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European Surgeons Use 3-D Printing To Reconstruct A Woman’s Jaw

A computer-generated model of the jaw bone. (Credit: Xilloc)

A computer-generated model of the jaw bone. (Credit: Xilloc)

Ian Bush Ian Bush
Ian Bush is an anchor, reporter, news editor, and technology editor&nb...
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By Ian Bush

PHILADELPHIA (CBS) – Surgeons in Europe have successfully replaced a woman’s jaw. That’s nothing noteworthy — until you learn just how the implant was made.

Usually, the patient’s own body lends a hand (or a leg) in this kind of surgery.

“The lower leg has a bone not needed for standing, so we take that bone called the fibula and create a new jaw bone out of it,” says Dr. David Cognetti, co-director at the Jefferson Center for Head and Neck Surgery in Philadelphia. (He wasn’t involved in the procedure in Europe.)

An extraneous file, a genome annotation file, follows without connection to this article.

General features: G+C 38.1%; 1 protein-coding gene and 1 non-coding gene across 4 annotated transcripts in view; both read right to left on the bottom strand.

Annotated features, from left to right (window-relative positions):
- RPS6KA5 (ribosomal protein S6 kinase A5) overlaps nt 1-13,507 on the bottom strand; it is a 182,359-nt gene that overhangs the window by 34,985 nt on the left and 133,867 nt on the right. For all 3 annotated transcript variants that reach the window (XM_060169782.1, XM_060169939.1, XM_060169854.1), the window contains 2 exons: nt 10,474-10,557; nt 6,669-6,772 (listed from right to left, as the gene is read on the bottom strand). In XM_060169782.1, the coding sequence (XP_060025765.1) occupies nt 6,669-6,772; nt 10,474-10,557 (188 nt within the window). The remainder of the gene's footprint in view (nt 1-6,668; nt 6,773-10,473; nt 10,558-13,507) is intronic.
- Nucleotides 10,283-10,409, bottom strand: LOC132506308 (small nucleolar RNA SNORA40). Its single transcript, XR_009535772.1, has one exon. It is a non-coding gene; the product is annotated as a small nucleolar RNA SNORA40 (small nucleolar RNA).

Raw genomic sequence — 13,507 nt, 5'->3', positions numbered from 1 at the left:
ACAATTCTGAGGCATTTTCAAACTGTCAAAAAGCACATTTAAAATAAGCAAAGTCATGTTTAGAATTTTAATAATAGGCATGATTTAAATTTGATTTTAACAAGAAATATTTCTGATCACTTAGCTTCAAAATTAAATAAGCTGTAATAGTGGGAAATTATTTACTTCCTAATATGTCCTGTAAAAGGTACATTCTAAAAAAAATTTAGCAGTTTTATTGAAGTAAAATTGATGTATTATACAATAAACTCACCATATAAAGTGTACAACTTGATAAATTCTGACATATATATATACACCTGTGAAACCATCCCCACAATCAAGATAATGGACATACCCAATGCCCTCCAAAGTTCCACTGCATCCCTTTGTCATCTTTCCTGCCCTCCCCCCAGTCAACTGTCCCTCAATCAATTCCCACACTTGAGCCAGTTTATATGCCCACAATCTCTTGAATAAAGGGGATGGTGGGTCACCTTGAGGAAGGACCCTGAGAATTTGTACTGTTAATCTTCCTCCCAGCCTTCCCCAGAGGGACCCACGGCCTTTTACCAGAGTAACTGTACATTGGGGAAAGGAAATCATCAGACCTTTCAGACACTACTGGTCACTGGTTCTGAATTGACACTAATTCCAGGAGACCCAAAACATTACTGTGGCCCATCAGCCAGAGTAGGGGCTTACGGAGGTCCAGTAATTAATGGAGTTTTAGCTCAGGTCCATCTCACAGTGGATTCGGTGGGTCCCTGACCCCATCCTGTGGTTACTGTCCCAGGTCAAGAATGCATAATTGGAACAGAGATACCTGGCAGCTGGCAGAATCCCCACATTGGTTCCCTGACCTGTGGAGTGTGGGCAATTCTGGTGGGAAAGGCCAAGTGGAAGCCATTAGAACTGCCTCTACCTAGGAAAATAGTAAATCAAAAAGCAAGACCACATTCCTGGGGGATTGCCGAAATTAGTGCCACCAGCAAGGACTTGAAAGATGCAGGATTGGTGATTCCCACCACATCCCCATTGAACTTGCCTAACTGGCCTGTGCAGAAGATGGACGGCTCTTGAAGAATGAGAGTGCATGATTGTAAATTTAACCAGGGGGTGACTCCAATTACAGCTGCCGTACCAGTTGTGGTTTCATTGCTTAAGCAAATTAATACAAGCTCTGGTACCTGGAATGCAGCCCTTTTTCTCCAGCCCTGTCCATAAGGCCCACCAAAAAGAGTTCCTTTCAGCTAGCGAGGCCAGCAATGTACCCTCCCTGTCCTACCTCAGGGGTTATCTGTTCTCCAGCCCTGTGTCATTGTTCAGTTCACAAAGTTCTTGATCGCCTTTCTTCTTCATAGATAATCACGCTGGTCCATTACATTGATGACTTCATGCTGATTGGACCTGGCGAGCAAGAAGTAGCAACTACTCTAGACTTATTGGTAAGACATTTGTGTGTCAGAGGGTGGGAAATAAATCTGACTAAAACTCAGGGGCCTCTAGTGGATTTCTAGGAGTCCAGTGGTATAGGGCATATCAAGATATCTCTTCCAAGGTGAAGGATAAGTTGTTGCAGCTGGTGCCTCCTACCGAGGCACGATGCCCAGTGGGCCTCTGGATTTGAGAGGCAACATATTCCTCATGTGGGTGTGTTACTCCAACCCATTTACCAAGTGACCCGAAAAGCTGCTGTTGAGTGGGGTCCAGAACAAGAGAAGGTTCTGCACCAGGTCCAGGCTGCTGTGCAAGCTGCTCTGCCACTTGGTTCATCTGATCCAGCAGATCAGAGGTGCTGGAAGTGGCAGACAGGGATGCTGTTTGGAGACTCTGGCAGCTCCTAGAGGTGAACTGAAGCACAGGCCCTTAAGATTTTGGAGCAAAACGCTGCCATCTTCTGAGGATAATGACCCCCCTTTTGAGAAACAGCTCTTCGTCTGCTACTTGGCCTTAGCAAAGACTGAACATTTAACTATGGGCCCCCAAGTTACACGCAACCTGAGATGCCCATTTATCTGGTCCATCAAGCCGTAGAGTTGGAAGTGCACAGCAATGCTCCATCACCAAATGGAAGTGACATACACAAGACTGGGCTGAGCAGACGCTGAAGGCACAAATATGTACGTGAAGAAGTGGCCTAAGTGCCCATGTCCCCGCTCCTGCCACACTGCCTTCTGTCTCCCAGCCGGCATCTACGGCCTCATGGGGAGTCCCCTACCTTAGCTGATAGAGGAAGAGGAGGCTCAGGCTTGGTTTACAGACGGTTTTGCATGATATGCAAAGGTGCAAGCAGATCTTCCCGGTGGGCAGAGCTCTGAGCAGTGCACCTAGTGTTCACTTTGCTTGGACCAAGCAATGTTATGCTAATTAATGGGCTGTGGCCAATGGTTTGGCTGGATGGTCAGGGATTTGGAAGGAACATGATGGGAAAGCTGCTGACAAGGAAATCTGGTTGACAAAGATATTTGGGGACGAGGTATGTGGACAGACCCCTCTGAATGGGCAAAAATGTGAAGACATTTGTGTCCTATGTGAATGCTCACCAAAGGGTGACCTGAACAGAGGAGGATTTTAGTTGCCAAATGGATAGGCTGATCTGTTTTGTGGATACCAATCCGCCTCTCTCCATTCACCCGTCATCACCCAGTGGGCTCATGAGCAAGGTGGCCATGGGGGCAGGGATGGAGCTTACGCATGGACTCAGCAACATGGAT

Just like architects use specialized computer software to create 3-D models of their designs, doctors printed — from titanium, using a high-powered laser — a new lower mandible for the woman, who lost hers due to a severe infection.

“Hopefully, the future of medicine is that we’re able to bioengineer real bone from the patient somehow, then have the 3-D technology to help shape it or mold it to that specific patient.”

The 83-year-old who received the 3-D printed jaw could speak and swallow normally just a day after surgery.